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I love light, physics, optics, and electronics. I started designing night vision optics a few years ago when I got into playing airsoft with some buddies. After a couple miserable night games, I was inspired to build something better than a flashlight. Since night vision is typically expensive to buy, I chose to build a digital system and it ended up working out great! Thus, my love for building optics (particularly night vision) was born.

You can also check out one of my older digital night vision optic instructables here:

https://www.instructables.com/id/DIY-Infrared-Night-Vision-Device/

Night vision is actually much easier (and cheaper) to make than you might think and can be done using nothing more than a few off the shelf parts. Since it's a digital system, you don't need a tube or a fancy power supply. Also, unlike real night vision (image intensified), it can even be used in the daytime. There are tons of instructables and other resources about building digital night vision, but it's often hard to make because of the hardware or lack of a cohesive enclosure. With 3D printing, I've been able to solve those issues and experiment with designing a digital monocular that I've named...The OpenScope.

The OpenScope is my attempt to design a simple DIY digital night vision monocular with a 3D printed enclosure. It features an adjustable camera on the front, a 10mm 200mw IR LED for illumination, a removable battery cover, and a lens collar that will fit a flexible eye cup (Ninjaflex works good). The video connection this optic uses could also be plugged into an input or an output to use the optic in other ways, like for viewing FPV drone footage, recording video, using with a wireless camera, and more. Hence the term, OpenScope.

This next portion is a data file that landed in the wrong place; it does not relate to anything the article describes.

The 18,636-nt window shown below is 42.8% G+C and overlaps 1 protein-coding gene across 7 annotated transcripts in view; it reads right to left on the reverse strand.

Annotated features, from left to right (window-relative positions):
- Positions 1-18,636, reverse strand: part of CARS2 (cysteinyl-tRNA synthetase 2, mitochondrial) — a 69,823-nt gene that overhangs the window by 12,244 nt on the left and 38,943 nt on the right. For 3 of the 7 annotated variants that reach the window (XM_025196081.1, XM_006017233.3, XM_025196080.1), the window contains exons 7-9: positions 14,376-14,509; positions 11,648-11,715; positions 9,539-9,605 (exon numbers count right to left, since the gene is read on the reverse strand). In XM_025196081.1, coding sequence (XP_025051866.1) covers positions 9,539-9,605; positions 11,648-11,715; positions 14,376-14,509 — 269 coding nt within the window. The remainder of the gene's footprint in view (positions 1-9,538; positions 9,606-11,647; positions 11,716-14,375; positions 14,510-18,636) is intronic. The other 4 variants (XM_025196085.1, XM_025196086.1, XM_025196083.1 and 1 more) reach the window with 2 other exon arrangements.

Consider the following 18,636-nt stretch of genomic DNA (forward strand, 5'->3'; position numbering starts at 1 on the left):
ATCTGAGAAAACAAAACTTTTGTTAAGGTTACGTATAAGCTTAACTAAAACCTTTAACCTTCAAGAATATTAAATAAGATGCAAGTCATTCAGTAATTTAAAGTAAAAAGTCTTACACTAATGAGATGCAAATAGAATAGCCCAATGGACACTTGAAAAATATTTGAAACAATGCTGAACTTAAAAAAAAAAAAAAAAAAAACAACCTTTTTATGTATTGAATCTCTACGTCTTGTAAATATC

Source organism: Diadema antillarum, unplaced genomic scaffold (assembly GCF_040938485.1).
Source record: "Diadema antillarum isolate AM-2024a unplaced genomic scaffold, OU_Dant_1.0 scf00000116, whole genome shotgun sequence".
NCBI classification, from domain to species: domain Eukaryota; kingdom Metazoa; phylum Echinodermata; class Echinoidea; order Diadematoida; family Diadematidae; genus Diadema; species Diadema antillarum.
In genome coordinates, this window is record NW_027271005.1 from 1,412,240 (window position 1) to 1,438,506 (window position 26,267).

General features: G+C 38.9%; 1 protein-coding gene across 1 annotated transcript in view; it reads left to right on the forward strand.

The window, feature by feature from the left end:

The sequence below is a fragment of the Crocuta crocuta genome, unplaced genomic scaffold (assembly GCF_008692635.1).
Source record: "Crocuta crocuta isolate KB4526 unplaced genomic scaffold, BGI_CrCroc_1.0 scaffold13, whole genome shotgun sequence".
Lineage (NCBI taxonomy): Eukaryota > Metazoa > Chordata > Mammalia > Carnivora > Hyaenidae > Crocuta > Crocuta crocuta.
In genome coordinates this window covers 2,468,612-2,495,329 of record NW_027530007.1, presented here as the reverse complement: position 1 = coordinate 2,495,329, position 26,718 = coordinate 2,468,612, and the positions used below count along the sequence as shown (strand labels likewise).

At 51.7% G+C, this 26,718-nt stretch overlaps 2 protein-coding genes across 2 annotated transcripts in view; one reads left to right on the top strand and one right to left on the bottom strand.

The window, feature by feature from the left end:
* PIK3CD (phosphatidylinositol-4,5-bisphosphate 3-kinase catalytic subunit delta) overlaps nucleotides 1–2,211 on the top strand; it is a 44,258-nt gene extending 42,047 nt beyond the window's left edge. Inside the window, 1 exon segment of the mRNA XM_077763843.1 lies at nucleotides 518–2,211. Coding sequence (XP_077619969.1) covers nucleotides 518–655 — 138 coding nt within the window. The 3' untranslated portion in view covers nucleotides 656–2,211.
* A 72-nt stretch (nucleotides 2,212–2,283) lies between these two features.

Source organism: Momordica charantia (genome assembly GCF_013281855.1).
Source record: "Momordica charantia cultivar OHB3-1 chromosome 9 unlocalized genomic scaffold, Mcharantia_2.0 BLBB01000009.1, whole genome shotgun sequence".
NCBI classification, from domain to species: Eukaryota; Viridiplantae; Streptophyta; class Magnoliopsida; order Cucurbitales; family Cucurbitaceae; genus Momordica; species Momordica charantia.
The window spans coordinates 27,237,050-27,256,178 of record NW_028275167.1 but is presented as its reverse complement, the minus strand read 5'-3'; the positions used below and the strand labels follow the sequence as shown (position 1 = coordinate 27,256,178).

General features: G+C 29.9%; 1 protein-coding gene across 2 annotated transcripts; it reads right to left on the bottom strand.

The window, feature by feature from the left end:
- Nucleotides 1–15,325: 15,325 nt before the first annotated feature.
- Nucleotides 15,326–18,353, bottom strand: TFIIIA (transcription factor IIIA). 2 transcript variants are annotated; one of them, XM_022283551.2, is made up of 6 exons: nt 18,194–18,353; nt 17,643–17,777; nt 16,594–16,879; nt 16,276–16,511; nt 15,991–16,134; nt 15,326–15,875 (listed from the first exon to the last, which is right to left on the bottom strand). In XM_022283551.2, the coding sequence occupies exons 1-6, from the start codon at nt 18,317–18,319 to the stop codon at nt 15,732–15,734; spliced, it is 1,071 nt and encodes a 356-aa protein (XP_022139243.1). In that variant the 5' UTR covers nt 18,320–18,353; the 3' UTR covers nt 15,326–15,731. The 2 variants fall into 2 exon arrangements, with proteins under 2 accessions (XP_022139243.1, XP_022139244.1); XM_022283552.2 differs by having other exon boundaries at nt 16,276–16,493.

This instructable will show you how to build your very own 3D printed OpenScope monocular.

Estimated total printing time is around 20-25 hours. I used PLA and NinjaFlex for all the printed bits.

This optic is intended for educational and recreational use only.

Please use responsibly and use common sense.

Step 1: The Design

Here's a few features of the OpenScope digital monocular:

  • True 1x magnification for easier use when walking (of course you can change this with a different lens)
  • Adjustable camera alignment to assist in matching the picture with opposite unaided eye
  • Space for a built in 9V battery which powers the optic for about 2 hours
  • Compact form factor
  • Flexible removable eye cup for comfort
  • Built-in IR illumination
  • Modular design to allow batteries, lenses, and parts to swap
  • NTSC/PAL analog composite video for high frame rate and no lag.
  • Video I/O capability for recording, transmitting, or receiving into the optic
  • Possibly use acrylic colored filters for tinting the vision to different colors like red/green/amber/etc.

I used SketchUp for the 3D design. I've been using SketchUp for almost 10 years and know how to make the geometry I need with the tools I have as well as some awesome free plugins like RoundCorner and the STL plugin.

I started off by modeling the bare electronic components I wanted to use for the optic such as the display, camera, 9V battery, switches, LED, etc. After I found the optical axis of the screen, eyepiece lens, and the camera, I started building around them. I used groups to keep the model organized and tidy.